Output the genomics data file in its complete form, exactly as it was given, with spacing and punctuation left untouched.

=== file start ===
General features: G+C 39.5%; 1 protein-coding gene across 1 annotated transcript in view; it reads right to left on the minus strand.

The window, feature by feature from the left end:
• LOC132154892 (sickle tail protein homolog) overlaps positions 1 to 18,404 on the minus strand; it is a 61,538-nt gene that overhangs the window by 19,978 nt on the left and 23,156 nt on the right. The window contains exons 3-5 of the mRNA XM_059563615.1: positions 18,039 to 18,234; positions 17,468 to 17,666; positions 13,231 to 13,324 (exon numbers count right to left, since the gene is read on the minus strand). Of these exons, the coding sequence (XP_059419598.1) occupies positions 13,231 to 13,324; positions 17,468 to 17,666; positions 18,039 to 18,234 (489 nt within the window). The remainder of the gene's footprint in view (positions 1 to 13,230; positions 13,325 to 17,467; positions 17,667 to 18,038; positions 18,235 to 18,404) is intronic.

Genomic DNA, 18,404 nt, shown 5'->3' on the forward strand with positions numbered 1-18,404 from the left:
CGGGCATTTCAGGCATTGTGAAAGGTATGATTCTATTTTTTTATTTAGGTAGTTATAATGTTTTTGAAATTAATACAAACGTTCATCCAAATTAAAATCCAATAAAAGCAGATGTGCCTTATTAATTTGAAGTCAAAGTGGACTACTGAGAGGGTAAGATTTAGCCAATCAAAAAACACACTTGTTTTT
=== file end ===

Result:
General features: G+C 39.5%; 1 protein-coding gene across 1 annotated transcript in view; it reads right to left on the minus strand.

The window, feature by feature from the left end:
• LOC132154892 (sickle tail protein homolog) overlaps positions 1 to 18,404 on the minus strand; it is a 61,538-nt gene that overhangs the window by 19,978 nt on the left and 23,156 nt on the right. The window contains exons 3-5 of the mRNA XM_059563615.1: positions 18,039 to 18,234; positions 17,468 to 17,666; positions 13,231 to 13,324 (exon numbers count right to left, since the gene is read on the minus strand). Of these exons, the coding sequence (XP_059419598.1) occupies positions 13,231 to 13,324; positions 17,468 to 17,666; positions 18,039 to 18,234 (489 nt within the window). The remainder of the gene's footprint in view (positions 1 to 13,230; positions 13,325 to 17,467; positions 17,667 to 18,038; positions 18,235 to 18,404) is intronic.

Genomic DNA, 18,404 nt, shown 5'->3' on the forward strand with positions numbered 1-18,404 from the left:
CGGGCATTTCAGGCATTGTGAAAGGTATGATTCTATTTTTTTATTTAGGTAGTTATAATGTTTTTGAAATTAATACAAACGTTCATCCAAATTAAAATCCAATAAAAGCAGATGTGCCTTATTAATTTGAAGTCAAAGTGGACTACTGAGAGGGTAAGATTTAGCCAATCAAAAAACACACTTGTTTTT